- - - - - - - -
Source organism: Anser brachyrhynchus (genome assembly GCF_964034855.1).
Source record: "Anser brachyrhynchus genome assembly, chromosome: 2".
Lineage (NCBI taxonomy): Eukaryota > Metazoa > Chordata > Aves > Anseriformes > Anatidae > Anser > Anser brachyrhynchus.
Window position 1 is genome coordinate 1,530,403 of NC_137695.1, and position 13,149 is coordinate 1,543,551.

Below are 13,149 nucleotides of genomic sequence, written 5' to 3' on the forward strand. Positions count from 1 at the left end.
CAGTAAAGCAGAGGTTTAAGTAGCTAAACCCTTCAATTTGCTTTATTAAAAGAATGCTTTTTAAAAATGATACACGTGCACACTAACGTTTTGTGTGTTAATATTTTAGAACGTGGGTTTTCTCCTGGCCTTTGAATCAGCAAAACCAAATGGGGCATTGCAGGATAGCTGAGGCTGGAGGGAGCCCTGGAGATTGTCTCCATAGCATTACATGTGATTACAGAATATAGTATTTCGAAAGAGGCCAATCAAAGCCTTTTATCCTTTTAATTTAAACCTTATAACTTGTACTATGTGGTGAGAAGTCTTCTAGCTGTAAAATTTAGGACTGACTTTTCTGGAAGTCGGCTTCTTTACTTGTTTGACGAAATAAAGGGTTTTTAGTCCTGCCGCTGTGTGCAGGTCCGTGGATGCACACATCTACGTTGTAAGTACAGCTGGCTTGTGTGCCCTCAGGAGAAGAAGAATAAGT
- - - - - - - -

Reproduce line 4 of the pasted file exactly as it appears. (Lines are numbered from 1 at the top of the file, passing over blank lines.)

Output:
Window position 1 is genome coordinate 1,530,403 of NC_137695.1, and position 13,149 is coordinate 1,543,551.